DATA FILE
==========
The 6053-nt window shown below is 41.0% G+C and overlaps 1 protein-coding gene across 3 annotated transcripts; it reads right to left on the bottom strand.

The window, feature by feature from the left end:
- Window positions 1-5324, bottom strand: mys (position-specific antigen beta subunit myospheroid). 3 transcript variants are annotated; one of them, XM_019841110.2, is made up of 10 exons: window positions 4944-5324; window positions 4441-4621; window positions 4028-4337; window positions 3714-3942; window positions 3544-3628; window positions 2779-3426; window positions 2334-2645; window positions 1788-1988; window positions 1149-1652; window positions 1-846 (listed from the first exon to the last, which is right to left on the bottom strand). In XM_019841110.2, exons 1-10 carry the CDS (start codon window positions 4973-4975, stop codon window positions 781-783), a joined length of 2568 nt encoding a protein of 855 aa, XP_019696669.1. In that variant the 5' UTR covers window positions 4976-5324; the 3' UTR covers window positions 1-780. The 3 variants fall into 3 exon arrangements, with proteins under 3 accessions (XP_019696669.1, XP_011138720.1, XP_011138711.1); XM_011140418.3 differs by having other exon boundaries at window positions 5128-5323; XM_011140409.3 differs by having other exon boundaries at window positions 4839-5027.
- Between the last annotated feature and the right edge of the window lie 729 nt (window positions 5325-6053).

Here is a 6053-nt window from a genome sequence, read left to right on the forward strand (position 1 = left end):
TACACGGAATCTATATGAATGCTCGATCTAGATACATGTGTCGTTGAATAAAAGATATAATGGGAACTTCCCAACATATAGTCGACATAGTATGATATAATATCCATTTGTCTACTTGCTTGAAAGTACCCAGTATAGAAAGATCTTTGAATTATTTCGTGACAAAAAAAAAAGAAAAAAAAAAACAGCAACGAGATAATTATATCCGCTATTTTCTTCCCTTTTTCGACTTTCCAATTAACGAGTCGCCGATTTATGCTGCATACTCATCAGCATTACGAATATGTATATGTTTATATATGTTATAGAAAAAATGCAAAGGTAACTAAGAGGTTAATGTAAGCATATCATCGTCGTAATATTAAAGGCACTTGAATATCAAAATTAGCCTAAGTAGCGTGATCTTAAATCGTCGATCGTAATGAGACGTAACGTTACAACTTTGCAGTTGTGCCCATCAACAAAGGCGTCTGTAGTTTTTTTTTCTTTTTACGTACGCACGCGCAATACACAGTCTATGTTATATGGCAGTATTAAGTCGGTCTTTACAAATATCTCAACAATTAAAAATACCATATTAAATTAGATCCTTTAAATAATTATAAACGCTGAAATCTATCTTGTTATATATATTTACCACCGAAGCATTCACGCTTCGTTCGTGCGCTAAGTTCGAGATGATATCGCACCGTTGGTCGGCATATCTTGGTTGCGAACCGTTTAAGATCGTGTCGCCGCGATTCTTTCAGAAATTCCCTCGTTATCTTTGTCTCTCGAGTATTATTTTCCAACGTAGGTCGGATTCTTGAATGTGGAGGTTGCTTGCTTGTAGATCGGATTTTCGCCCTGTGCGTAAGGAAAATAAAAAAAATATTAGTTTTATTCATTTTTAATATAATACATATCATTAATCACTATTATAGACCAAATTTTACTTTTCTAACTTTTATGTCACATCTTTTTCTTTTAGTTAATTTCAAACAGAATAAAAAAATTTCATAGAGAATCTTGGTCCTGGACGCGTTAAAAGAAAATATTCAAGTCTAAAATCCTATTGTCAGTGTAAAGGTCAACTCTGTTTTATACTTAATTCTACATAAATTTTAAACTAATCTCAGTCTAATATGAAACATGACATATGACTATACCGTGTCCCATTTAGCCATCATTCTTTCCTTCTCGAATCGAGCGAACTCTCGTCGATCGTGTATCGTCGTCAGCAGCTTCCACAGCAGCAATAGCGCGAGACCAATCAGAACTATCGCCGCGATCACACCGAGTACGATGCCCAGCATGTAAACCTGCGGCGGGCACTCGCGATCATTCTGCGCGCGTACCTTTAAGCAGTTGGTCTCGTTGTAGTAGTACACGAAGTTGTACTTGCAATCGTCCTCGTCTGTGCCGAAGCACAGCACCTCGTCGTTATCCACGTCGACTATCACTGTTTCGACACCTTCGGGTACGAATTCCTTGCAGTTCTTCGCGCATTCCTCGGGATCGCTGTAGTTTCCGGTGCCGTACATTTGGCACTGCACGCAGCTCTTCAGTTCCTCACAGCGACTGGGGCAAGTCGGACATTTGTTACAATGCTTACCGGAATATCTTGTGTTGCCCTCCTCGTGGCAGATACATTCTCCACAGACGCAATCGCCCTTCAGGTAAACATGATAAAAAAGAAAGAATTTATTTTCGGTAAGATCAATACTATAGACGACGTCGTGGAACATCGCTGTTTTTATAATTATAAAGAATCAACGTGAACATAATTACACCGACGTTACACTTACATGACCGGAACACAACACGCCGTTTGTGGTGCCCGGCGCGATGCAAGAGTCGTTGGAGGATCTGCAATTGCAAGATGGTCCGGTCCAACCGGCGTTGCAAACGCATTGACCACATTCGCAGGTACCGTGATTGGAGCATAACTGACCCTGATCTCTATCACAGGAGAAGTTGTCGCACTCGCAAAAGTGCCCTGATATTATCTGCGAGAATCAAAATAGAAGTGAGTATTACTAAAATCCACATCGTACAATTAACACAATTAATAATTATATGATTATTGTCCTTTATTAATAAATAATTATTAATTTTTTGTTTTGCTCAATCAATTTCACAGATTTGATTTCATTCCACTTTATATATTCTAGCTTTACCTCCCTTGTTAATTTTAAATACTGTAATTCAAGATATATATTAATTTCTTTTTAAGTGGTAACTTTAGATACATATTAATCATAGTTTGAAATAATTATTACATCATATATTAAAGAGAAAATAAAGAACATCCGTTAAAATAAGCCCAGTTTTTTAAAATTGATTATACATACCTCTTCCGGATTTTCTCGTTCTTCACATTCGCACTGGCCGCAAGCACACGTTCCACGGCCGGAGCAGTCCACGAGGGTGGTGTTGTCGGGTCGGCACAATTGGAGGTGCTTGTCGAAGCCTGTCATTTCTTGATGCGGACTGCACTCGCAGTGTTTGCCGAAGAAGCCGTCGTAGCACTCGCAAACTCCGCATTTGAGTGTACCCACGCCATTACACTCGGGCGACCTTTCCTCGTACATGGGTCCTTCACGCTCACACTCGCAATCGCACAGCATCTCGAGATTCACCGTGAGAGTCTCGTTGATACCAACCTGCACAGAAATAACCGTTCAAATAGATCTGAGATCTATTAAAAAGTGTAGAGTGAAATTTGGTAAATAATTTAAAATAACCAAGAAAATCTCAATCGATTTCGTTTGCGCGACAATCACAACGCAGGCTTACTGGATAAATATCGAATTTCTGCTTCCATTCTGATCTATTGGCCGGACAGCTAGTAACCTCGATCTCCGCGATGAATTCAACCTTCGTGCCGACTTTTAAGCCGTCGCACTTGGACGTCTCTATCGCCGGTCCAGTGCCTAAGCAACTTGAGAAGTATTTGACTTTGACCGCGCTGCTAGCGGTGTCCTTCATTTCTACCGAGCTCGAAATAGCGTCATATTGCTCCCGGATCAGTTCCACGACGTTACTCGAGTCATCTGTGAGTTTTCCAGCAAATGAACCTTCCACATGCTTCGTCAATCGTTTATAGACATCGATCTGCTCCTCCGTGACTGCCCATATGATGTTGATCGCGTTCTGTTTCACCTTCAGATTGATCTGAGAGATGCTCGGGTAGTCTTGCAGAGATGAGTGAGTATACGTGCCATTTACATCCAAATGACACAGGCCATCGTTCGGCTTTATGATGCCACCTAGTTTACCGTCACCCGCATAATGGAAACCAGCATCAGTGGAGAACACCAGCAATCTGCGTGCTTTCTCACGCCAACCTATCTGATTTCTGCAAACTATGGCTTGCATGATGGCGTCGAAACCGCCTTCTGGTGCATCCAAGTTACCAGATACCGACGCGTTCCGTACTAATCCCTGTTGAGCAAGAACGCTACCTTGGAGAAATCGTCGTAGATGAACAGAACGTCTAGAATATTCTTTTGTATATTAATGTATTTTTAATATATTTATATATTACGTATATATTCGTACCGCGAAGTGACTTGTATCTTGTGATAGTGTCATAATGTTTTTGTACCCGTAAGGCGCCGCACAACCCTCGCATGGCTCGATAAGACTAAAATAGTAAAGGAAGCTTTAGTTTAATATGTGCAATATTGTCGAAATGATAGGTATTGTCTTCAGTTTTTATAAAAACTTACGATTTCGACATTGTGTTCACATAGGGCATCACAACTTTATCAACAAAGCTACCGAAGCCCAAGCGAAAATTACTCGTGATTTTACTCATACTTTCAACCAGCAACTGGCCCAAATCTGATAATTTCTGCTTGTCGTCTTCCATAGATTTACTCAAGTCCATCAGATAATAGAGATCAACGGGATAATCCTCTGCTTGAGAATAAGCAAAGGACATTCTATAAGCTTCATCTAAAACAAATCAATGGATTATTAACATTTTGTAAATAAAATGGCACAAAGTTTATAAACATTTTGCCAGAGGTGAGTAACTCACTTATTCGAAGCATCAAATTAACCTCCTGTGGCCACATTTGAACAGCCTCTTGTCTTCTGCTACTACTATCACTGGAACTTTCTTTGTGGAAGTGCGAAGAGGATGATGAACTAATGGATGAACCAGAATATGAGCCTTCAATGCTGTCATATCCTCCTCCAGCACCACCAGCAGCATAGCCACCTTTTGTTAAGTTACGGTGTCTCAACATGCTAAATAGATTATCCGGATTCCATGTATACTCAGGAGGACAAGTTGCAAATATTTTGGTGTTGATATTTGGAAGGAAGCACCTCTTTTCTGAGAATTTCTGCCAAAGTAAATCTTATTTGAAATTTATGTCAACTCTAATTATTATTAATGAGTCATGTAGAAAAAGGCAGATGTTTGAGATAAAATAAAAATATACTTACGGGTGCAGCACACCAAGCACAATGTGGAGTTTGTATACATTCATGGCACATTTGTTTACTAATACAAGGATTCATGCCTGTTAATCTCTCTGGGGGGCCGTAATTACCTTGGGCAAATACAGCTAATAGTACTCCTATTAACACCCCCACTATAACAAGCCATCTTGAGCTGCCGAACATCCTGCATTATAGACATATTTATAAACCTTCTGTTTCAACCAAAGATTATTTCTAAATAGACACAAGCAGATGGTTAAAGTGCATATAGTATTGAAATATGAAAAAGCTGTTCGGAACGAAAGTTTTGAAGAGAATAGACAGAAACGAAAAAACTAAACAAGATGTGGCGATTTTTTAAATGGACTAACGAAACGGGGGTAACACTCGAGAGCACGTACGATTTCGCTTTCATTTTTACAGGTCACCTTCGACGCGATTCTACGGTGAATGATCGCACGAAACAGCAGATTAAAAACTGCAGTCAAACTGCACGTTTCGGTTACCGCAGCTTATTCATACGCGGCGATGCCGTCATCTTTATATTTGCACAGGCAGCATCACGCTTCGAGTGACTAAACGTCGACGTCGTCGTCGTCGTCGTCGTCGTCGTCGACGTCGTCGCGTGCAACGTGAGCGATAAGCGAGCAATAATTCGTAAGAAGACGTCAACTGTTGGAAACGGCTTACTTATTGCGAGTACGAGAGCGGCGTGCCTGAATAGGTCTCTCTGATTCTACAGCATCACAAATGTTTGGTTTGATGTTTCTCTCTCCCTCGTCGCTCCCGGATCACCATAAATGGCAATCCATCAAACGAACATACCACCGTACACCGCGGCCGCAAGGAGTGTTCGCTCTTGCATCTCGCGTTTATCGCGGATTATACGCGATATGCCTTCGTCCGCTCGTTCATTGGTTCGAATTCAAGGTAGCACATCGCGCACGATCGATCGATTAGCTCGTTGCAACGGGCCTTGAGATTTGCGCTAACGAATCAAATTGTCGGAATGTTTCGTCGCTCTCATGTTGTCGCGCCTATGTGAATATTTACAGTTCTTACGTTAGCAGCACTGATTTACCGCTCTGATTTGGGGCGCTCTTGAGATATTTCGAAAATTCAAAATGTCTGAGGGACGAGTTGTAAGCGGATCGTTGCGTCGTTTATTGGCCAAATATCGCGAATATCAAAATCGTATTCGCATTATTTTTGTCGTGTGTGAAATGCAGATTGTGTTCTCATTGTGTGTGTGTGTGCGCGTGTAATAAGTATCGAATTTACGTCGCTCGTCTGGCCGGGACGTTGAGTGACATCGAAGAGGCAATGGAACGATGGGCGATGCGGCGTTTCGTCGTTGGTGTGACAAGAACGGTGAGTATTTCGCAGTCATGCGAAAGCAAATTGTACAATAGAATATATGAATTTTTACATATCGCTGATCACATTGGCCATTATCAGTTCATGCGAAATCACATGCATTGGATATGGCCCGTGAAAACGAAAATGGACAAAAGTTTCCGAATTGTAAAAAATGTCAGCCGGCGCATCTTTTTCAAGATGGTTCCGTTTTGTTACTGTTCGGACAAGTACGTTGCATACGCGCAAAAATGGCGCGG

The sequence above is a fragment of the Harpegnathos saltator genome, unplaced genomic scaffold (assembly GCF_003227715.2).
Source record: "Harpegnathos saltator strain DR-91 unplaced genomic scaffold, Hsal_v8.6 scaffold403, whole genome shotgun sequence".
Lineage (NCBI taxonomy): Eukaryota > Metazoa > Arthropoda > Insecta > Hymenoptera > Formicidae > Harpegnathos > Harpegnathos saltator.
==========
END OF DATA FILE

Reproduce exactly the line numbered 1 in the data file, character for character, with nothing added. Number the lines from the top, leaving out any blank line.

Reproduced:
The 6053-nt window shown below is 41.0% G+C and overlaps 1 protein-coding gene across 3 annotated transcripts; it reads right to left on the bottom strand.